If you’re anything like me, you could use a little more organization in your life.
I gave up years ago on the idea of ever reading every email in my four different inboxes; it’s been months since I’ve had all my clean laundry folded and put away rather than in an unruly, evolving pile; and the idea of completing any kind of project around the house is laughable.
Luckily for me, there is a wealth of technology out there designed to make organization and managing projects easier.
Evernote, a cross-platform note-taking and organization app, is one of the most popular tools in the world for getting your act together.
It has almost 600K likes on Facebook, 445K followers on Twitter, and around 200 million users as of last year. The Business version of the app has garnered almost 2,300 reviews on our site (if you’ve tried it, please add your own thoughts!) for an overall rating of 4.5/5 stars.
Chris Hardwick—who must be really organized to put out three podcasts and a handful of TV shows every week—swears by Evernote. The app’s slogan is “Get organized. Work smarter. Remember everything.” That explains the elephant logo.
Evernote is a unique animal—part collaboration tool, part task management tool, part project management app. It has a robust free option, a well-liked Web Clipper extension, and it saves everything.
What’s wrong with Evernote?
After all that glowing praise, you may be wondering why you shouldn’t just download Evernote and get cracking. It’s been around for almost 10 years and has long been a favorite tool of the Lifehacker community.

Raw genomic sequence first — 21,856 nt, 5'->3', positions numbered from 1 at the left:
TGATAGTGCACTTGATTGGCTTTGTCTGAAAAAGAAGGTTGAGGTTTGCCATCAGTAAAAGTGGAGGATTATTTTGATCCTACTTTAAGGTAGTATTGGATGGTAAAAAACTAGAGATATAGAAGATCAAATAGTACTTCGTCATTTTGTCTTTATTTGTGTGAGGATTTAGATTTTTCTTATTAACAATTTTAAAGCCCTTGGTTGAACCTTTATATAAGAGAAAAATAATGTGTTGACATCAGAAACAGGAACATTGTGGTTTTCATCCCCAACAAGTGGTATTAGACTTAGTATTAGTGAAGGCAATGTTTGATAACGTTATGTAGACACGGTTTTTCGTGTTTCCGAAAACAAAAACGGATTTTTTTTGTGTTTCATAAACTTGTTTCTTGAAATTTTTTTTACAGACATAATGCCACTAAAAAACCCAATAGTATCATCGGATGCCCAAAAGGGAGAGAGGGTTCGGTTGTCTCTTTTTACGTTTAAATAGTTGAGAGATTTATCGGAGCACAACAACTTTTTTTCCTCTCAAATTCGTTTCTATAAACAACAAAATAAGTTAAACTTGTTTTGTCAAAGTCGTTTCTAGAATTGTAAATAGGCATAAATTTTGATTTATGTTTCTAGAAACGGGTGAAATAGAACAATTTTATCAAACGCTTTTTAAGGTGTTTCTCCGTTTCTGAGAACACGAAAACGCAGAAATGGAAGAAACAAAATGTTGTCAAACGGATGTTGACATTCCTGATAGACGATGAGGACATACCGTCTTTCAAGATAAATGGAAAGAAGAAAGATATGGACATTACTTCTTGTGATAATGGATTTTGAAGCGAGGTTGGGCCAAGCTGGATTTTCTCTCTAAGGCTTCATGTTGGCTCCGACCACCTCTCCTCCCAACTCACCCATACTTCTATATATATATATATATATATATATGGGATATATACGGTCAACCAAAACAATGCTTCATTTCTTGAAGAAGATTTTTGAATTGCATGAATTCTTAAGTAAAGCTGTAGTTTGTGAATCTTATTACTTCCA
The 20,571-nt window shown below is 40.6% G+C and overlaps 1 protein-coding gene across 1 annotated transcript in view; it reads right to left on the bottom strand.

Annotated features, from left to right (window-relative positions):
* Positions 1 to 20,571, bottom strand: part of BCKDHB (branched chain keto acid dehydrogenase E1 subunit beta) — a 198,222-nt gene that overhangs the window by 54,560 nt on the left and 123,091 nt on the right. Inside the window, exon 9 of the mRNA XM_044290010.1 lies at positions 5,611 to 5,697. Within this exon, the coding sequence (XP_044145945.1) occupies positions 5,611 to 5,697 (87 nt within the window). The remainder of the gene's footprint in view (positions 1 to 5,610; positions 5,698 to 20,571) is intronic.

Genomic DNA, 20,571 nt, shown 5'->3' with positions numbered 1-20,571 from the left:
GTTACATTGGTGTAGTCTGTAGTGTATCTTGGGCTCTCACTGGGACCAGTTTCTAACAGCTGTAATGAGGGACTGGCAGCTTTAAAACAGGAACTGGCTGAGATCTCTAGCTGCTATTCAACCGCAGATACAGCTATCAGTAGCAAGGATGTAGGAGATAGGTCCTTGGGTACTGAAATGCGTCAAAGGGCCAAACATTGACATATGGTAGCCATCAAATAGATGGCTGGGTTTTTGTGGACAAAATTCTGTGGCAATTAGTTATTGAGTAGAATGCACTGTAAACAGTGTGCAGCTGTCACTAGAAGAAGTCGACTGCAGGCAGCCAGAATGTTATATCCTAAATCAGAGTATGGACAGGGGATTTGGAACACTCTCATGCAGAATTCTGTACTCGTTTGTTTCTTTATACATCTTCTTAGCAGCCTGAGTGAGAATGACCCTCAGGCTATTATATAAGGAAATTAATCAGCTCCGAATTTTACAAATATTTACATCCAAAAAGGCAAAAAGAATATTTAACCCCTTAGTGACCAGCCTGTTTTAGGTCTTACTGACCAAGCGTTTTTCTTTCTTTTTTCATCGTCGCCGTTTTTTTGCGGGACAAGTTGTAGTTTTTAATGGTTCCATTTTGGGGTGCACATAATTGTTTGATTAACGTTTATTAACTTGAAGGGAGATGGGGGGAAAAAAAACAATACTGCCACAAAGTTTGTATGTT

But in recent years, after a change in management and subsequent feature bloat, that sentiment has started to cool.
Evernote customer service also leaves something to be desired. On the free plan, responses from the online help portal can take up to a week. Even on the Plus or Premium plans, you get email or live chat support, but no phone support. Evernote’s Power Users have even kept a forum to discuss the app’s continued shortcomings for more than three years.
Much of the ire was fueled by Evernote’s decision in 2016 to raise prices on its paid plans, and remove some features (such as email to note) from the free, basic plan, which only includes 60 MB of storage.
To address Evernote’s shortcomings, I looked for task management apps that are easy to use and have a reputation for good customer service. Since Evernote has a free version, I looked for options that also have a free version. Finally, since Evernote is known for its note-taking Go to the full article.
Source:: Business 2 Community